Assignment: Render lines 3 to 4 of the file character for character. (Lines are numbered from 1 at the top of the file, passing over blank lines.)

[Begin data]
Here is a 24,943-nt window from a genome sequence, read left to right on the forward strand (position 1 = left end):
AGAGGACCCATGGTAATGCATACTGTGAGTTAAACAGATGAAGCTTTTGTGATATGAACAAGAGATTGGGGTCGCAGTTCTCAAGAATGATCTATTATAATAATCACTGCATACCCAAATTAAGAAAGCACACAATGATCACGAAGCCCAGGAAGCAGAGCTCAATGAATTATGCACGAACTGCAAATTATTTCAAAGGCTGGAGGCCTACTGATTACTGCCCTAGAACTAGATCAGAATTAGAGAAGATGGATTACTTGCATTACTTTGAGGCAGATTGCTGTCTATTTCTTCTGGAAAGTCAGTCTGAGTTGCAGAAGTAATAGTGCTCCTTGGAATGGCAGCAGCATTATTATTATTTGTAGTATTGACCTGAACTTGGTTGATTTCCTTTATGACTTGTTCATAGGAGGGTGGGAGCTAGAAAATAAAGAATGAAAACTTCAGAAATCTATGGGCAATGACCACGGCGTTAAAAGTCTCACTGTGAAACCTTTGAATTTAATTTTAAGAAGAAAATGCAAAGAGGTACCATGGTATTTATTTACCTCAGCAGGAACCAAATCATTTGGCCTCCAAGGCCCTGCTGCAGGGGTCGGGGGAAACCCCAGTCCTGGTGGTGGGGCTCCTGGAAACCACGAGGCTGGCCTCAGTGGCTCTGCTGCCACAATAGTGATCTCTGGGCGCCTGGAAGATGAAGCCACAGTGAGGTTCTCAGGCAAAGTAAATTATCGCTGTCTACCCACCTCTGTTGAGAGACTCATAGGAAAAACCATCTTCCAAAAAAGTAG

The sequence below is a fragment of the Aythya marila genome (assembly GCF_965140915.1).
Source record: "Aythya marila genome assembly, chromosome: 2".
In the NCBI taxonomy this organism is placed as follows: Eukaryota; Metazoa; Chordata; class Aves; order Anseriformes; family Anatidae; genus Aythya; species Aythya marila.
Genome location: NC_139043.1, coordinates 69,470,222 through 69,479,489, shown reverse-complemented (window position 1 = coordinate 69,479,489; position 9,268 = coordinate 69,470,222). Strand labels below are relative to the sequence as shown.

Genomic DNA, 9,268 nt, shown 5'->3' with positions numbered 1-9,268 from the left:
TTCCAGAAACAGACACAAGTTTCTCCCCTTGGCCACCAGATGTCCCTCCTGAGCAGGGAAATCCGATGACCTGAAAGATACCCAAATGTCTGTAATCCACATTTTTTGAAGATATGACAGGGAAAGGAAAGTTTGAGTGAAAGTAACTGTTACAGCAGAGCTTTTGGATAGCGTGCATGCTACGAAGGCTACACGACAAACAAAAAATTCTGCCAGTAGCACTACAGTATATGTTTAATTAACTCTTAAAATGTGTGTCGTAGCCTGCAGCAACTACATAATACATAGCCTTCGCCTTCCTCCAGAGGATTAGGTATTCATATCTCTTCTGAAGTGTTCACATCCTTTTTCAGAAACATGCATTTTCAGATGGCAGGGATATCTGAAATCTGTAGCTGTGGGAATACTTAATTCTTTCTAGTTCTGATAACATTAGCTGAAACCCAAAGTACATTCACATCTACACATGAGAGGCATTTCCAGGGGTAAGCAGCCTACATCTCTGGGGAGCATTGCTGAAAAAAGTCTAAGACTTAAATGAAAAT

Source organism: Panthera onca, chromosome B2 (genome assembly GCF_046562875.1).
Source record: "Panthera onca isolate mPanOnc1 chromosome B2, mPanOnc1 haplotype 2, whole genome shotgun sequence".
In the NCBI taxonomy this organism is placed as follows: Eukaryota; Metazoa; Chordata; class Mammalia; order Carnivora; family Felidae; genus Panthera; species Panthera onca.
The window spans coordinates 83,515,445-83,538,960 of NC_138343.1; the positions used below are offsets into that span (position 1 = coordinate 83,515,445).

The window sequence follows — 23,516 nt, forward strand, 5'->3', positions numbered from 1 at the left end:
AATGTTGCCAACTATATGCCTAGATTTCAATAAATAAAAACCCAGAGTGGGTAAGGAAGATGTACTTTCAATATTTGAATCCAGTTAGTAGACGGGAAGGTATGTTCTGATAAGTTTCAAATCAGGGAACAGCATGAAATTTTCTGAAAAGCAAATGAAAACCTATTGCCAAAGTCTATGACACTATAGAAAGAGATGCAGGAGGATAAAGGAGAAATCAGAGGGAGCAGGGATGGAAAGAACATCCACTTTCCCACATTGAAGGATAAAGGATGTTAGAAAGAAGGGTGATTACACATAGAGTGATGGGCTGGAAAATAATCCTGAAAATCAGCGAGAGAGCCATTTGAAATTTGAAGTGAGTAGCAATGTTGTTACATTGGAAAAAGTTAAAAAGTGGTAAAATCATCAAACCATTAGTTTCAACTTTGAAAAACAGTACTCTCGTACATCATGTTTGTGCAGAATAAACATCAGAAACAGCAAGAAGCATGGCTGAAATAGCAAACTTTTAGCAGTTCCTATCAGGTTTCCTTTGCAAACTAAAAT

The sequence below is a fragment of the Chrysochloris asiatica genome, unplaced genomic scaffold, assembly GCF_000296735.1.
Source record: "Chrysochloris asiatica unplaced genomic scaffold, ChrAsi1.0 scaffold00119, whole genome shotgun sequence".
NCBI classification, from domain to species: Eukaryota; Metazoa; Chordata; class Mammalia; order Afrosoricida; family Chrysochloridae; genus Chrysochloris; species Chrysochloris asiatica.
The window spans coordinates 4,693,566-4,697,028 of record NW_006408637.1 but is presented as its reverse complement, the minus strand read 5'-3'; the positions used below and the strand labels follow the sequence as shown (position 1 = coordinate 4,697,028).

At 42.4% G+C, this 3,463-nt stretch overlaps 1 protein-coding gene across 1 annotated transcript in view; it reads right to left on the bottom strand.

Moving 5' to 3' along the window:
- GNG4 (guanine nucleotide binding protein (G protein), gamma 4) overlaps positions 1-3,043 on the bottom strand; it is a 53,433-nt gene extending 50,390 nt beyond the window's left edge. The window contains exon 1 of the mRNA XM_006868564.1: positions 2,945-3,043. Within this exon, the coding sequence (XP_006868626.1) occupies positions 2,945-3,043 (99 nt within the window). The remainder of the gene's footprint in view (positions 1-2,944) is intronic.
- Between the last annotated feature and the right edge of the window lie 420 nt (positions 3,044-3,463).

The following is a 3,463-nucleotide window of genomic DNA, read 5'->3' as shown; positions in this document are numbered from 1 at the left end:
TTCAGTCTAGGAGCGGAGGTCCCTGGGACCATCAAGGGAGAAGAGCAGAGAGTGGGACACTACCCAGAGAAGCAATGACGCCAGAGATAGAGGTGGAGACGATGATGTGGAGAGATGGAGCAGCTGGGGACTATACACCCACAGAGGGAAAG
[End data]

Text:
The sequence below is a fragment of the Aythya marila genome (assembly GCF_965140915.1).
Source record: "Aythya marila genome assembly, chromosome: 2".